Again, seeing Kayden's story laid out in news clippings makes it easier to see the social issues involved--the state of mental healthcare, access to medical care for trans people, underlying transphobia, and police brutality and use of force.

It's important to note the ways that these issues intersect in the lives and deaths of Monica and Kayden, because our own lives are wrapped up in these same struggles. When we talk about how Black Lives Matter, we talk about the way individual and institutional white supremacy has given one group of people the literal power of life and death over another group. Monica Loera was not black, but she was killed by a white man with a gun, the way so many other people of color have been killed. And when we talk about police training and the increasing militarization of law enforcement, we might remember the way police shot Kayden Clarke without first attempting to use any other means of deescalation. 

I may not know what it's like to be forced into sex work just to pay rent and buy groceries, but I do know the desperation of falling asleep at night wondering if I'll ever get a job, because my legal name and my gender expression didn't match at the interview. Who knows what I might have had to do if I hadn't had a loving family as my safety net. And I may not know what it's like to live on the autism spectrum, but I too had to deal with health professionals who wanted to see an improvement in my anxiety disorder before they would proscribe me the hormones that allowed me to live life as myself.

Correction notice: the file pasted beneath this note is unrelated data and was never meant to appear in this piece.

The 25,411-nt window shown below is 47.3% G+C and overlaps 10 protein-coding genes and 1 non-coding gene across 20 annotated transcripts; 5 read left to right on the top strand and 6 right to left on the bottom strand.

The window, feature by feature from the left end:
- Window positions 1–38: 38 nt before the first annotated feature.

The point here is that we cannot be single issue activists. Those of us who are trans can not only fight for trans rights while ignoring the rights of people of color, or people with disabilities, or people who have been incarcerated, or people who live in poverty. Those of us who are not trans, but who deal with mental health issues, or the effects of sexism or racism, or who worry about the state of gun control in our country, cannot be blind to trans issues. These issues ARE our issues. And we cannot fight for justice simply because we think we should, or because we feel like we're called to help those who are "less fortunate." We must fight because we realize that we are all bound up together. Because we realize that none of us are free until we're all free.

We must fight because there will never be another Monica in the world, and there will never be another Kayden. We must remember the dead, and fight like hell for the living.